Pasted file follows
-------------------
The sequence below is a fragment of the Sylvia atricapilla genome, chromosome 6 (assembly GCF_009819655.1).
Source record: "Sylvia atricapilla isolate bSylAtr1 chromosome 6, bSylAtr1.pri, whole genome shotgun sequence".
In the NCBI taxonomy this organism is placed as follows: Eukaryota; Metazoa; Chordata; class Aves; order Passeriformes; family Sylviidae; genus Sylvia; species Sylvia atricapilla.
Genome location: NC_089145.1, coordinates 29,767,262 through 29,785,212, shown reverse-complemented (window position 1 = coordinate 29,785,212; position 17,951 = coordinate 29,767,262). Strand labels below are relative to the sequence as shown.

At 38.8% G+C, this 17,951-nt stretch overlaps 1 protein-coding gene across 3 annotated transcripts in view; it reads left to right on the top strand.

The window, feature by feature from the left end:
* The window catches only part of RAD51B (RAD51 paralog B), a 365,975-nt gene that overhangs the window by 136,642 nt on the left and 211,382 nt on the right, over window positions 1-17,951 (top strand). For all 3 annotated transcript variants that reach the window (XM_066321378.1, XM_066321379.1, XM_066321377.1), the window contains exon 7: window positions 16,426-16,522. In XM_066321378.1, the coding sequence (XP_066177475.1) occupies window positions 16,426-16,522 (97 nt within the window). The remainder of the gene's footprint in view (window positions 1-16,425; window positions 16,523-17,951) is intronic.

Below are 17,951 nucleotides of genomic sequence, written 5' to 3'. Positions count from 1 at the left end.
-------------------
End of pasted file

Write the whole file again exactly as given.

The sequence below is a fragment of the Sylvia atricapilla genome, chromosome 6 (assembly GCF_009819655.1).
Source record: "Sylvia atricapilla isolate bSylAtr1 chromosome 6, bSylAtr1.pri, whole genome shotgun sequence".
In the NCBI taxonomy this organism is placed as follows: Eukaryota; Metazoa; Chordata; class Aves; order Passeriformes; family Sylviidae; genus Sylvia; species Sylvia atricapilla.
Genome location: NC_089145.1, coordinates 29,767,262 through 29,785,212, shown reverse-complemented (window position 1 = coordinate 29,785,212; position 17,951 = coordinate 29,767,262). Strand labels below are relative to the sequence as shown.

At 38.8% G+C, this 17,951-nt stretch overlaps 1 protein-coding gene across 3 annotated transcripts in view; it reads left to right on the top strand.

The window, feature by feature from the left end:
* The window catches only part of RAD51B (RAD51 paralog B), a 365,975-nt gene that overhangs the window by 136,642 nt on the left and 211,382 nt on the right, over window positions 1-17,951 (top strand). For all 3 annotated transcript variants that reach the window (XM_066321378.1, XM_066321379.1, XM_066321377.1), the window contains exon 7: window positions 16,426-16,522. In XM_066321378.1, the coding sequence (XP_066177475.1) occupies window positions 16,426-16,522 (97 nt within the window). The remainder of the gene's footprint in view (window positions 1-16,425; window positions 16,523-17,951) is intronic.

Below are 17,951 nucleotides of genomic sequence, written 5' to 3'. Positions count from 1 at the left end.